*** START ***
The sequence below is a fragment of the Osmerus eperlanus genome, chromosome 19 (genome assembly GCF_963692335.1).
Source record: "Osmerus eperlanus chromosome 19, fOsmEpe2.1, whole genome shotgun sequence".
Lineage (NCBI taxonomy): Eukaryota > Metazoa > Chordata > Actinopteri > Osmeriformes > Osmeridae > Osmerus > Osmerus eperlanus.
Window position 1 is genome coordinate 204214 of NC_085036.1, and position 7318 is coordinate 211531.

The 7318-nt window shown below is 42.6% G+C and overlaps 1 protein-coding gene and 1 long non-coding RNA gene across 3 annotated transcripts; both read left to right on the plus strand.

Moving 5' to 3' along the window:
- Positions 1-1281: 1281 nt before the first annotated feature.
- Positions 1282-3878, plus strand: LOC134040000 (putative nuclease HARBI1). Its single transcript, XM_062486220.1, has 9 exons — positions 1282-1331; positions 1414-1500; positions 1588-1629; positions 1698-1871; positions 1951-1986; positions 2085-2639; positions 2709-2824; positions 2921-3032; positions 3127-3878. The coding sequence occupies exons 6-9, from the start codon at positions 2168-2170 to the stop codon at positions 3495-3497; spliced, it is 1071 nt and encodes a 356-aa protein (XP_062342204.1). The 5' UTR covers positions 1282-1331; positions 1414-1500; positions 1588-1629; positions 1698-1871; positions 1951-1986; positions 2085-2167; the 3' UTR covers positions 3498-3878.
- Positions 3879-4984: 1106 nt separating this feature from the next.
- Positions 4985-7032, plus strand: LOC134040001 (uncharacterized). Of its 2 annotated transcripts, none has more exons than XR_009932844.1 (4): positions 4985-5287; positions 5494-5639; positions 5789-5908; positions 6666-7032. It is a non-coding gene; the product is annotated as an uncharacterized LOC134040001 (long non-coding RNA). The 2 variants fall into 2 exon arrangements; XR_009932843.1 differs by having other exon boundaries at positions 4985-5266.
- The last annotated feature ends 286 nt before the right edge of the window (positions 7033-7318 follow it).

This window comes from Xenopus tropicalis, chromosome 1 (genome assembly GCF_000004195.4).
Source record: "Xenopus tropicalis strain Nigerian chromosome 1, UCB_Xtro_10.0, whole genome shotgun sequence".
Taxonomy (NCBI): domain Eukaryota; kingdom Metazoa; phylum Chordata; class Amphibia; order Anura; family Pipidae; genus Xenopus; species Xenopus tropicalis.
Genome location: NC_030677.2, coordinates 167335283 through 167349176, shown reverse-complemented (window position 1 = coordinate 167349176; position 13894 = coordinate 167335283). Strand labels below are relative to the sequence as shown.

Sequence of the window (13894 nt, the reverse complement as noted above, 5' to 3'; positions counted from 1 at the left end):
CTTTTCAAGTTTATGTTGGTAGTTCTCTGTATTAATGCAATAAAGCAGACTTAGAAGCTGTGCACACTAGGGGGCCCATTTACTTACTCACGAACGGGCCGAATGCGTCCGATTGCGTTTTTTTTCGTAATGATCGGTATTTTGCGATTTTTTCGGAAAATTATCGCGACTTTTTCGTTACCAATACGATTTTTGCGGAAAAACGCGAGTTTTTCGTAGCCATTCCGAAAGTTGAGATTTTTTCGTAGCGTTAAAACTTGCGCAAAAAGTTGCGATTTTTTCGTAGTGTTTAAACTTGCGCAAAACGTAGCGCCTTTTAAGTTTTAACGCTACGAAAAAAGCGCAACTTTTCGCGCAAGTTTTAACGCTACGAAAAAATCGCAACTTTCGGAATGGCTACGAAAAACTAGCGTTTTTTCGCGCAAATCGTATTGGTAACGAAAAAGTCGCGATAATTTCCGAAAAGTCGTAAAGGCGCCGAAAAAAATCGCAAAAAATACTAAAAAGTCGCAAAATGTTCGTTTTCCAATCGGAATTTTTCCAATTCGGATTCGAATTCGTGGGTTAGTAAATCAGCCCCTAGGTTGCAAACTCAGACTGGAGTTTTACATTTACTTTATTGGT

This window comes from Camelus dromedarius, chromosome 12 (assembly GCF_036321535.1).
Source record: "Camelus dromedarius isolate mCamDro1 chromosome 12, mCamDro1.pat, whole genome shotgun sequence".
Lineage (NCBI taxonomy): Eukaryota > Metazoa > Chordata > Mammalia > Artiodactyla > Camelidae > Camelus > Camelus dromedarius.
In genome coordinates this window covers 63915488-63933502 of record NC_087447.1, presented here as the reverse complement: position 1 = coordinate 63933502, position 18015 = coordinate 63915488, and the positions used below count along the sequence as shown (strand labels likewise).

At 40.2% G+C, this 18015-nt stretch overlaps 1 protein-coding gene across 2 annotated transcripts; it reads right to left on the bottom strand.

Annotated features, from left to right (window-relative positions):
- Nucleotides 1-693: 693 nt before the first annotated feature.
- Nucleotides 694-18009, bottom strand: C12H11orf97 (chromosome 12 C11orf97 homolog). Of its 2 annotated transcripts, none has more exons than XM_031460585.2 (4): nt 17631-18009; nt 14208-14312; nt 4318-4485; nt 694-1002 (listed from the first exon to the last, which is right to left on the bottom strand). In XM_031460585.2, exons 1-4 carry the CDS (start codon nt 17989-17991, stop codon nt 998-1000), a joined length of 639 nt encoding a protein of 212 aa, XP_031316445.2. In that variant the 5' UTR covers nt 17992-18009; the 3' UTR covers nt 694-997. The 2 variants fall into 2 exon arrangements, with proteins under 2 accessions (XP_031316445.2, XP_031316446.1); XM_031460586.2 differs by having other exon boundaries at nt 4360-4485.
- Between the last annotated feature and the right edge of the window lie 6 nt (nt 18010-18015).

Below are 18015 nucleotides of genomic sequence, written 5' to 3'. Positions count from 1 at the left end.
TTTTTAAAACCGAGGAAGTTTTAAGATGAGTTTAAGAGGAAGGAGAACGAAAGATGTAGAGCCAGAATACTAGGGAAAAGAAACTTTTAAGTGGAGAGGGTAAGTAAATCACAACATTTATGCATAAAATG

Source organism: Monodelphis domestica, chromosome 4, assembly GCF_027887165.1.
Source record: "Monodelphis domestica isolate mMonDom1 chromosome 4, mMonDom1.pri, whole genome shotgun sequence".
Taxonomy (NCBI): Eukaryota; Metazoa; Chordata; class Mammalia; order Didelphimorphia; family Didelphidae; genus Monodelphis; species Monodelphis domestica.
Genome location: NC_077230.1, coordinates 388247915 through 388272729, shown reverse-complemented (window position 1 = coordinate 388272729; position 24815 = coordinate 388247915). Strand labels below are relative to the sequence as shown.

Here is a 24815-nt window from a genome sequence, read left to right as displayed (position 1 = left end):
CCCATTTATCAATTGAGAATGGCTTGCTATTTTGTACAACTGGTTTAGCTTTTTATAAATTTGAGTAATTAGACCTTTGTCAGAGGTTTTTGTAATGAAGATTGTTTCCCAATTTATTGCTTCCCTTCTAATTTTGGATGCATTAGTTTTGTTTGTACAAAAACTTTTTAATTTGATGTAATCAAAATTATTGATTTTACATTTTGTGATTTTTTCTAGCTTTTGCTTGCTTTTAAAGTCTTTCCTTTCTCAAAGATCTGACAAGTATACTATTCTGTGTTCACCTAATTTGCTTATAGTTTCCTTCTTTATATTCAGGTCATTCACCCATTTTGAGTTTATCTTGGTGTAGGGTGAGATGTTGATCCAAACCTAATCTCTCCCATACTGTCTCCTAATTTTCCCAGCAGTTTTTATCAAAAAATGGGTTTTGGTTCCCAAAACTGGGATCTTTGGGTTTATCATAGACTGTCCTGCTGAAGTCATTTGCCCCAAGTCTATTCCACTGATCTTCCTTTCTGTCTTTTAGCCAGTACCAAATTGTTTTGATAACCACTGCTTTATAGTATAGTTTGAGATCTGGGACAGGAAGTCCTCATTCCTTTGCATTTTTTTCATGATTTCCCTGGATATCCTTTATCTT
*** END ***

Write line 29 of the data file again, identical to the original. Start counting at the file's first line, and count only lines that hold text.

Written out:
Source organism: Monodelphis domestica, chromosome 4, assembly GCF_027887165.1.